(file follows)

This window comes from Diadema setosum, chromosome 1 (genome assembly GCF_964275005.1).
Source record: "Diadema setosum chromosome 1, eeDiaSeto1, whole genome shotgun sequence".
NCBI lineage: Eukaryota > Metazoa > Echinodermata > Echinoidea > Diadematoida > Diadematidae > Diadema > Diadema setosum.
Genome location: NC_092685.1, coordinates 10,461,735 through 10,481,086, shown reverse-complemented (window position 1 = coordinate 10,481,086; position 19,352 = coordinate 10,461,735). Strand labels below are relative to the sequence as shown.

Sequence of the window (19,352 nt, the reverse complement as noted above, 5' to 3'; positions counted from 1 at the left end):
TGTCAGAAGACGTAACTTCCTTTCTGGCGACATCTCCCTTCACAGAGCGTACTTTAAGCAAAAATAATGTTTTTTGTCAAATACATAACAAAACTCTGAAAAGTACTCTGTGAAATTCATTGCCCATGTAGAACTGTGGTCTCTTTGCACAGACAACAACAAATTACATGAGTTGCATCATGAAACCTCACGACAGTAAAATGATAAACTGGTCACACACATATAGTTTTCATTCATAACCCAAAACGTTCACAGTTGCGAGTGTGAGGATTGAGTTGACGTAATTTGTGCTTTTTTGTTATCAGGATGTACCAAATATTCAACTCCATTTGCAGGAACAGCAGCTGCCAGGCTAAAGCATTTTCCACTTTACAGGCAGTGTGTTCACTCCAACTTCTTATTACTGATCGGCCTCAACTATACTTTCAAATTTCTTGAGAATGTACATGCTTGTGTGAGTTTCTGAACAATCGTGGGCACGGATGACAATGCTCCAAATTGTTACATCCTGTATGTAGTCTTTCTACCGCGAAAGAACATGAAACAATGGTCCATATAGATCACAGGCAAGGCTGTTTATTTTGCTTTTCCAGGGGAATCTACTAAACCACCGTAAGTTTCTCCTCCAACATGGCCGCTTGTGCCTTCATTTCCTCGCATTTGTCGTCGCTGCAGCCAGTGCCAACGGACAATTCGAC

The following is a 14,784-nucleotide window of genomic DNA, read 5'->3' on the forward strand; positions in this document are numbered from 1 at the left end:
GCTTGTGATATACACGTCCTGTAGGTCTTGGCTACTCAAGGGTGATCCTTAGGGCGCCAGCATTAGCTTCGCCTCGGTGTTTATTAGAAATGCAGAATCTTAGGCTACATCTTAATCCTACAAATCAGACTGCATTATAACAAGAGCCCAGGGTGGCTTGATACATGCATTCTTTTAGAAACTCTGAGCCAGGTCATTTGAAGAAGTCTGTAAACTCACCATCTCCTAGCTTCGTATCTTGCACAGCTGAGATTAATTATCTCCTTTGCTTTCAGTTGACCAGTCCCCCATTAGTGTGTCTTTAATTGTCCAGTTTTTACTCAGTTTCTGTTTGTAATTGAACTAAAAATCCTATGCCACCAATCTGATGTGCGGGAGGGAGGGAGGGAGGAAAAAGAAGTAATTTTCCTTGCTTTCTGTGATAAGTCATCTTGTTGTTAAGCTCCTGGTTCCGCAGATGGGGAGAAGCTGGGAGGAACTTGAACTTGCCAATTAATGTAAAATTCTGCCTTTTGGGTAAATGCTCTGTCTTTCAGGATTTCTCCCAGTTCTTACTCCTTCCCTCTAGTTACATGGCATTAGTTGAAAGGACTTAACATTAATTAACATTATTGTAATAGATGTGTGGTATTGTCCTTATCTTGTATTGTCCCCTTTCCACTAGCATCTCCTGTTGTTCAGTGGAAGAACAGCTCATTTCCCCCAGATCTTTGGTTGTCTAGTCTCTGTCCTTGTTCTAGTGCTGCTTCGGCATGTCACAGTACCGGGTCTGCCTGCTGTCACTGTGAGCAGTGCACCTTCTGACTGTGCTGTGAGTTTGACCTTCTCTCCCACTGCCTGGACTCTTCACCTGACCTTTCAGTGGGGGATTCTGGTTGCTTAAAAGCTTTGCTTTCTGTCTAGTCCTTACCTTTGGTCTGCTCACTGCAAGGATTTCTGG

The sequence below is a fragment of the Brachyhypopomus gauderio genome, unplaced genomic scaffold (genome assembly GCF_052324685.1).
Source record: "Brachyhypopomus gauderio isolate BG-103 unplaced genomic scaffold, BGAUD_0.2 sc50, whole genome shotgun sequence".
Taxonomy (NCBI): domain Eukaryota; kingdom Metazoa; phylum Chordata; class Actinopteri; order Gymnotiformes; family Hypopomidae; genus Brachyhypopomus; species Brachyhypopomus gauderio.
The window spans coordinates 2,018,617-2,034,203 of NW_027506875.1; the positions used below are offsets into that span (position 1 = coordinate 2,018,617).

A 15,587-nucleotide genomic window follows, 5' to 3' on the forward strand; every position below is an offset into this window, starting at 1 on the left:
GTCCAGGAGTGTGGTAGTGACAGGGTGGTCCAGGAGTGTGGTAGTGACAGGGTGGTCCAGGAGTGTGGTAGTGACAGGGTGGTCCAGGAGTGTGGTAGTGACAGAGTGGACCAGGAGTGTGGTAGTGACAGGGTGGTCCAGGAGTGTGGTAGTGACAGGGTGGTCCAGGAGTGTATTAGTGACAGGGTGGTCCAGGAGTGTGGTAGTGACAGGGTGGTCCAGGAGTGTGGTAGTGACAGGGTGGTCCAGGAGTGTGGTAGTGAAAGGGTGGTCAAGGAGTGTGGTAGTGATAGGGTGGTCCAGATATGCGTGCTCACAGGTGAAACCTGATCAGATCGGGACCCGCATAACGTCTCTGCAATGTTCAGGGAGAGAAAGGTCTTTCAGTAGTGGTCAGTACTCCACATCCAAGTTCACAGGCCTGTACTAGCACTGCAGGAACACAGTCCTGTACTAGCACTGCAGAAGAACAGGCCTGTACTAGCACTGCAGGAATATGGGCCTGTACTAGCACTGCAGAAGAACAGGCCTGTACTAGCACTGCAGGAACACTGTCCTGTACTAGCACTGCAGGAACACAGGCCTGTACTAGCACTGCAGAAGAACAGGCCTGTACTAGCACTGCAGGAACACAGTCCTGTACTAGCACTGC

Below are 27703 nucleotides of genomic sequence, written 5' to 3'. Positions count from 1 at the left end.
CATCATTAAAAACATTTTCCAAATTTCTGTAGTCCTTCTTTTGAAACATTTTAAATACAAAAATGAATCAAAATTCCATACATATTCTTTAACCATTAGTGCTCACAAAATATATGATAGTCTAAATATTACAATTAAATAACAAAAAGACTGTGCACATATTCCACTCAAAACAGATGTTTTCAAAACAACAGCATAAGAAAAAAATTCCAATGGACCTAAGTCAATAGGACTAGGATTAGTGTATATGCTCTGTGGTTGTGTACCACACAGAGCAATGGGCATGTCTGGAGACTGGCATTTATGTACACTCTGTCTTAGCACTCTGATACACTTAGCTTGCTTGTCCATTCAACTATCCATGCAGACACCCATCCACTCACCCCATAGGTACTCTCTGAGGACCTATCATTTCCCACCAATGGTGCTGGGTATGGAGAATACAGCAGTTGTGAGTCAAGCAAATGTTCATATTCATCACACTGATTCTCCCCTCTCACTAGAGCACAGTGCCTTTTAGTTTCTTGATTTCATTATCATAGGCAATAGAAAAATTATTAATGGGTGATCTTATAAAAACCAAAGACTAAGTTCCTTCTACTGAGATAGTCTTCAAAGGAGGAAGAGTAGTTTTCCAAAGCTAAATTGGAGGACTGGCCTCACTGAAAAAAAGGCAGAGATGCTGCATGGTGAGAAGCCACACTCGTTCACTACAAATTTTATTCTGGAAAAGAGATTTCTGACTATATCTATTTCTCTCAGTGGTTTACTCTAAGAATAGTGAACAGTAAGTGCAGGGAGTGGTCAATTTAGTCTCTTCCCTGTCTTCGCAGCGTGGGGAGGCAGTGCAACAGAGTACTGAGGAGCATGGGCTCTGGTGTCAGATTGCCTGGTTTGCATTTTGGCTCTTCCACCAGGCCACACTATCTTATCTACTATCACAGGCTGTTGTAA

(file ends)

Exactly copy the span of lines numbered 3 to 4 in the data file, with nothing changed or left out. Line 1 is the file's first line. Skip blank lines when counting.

NCBI lineage: Eukaryota > Metazoa > Echinodermata > Echinoidea > Diadematoida > Diadematidae > Diadema > Diadema setosum.
Genome location: NC_092685.1, coordinates 10,461,735 through 10,481,086, shown reverse-complemented (window position 1 = coordinate 10,481,086; position 19,352 = coordinate 10,461,735). Strand labels below are relative to the sequence as shown.